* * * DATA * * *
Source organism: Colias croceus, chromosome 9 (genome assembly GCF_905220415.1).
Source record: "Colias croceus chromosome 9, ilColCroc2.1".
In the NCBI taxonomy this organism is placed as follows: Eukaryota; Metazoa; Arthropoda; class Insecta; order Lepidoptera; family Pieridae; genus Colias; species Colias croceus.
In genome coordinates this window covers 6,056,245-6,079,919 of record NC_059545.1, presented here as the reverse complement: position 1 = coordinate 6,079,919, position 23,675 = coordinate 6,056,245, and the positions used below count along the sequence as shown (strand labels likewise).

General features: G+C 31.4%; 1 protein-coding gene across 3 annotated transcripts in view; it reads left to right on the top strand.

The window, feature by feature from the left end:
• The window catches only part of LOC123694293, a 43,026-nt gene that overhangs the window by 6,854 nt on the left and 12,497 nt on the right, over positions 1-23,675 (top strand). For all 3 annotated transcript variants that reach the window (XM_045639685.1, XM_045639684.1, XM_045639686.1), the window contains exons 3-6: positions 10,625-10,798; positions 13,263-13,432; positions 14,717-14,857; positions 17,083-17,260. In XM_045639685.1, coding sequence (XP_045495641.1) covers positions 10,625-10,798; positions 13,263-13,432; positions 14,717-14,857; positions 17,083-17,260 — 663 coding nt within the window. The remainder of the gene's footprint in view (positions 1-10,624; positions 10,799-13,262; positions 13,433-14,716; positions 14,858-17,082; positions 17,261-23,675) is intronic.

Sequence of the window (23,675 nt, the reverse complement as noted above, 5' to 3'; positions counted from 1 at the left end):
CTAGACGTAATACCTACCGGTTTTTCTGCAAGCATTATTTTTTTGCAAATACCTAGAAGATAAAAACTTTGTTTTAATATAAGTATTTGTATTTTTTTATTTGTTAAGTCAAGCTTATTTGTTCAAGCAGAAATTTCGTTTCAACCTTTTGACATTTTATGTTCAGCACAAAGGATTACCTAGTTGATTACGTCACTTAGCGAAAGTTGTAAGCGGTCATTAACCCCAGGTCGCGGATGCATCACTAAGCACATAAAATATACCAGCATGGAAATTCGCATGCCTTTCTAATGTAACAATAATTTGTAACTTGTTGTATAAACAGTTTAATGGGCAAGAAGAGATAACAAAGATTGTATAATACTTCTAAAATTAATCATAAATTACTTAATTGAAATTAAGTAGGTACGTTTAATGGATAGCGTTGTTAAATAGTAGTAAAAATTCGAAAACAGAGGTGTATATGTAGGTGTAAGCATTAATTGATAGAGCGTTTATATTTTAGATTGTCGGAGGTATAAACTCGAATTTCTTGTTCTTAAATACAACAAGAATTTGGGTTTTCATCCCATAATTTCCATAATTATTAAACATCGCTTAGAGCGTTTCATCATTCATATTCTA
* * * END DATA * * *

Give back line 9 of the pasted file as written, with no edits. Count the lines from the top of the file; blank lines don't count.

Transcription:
CTAGACGTAATACCTACCGGTTTTTCTGCAAGCATTATTTTTTTGCAAATACCTAGAAGATAAAAACTTTGTTTTAATATAAGTATTTGTATTTTTTTATTTGTTAAGTCAAGCTTATTTGTTCAAGCAGAAATTTCGTTTCAACCTTTTGACATTTTATGTTCAGCACAAAGGATTACCTAGTTGATTACGTCACTTAGCGAAAGTTGTAAGCGGTCATTAACCCCAGGTCGCGGATGCATCACTAAGCACATAAAATATACCAGCATGGAAATTCGCATGCCTTTCTAATGTAACAATAATTTGTAACTTGTTGTATAAACAGTTTAATGGGCAAGAAGAGATAACAAAGATTGTATAATACTTCTAAAATTAATCATAAATTACTTAATTGAAATTAAGTAGGTACGTTTAATGGATAGCGTTGTTAAATAGTAGTAAAAATTCGAAAACAGAGGTGTATATGTAGGTGTAAGCATTAATTGATAGAGCGTTTATATTTTAGATTGTCGGAGGTATAAACTCGAATTTCTTGTTCTTAAATACAACAAGAATTTGGGTTTTCATCCCATAATTTCCATAATTATTAAACATCGCTTAGAGCGTTTCATCATTCATATTCTA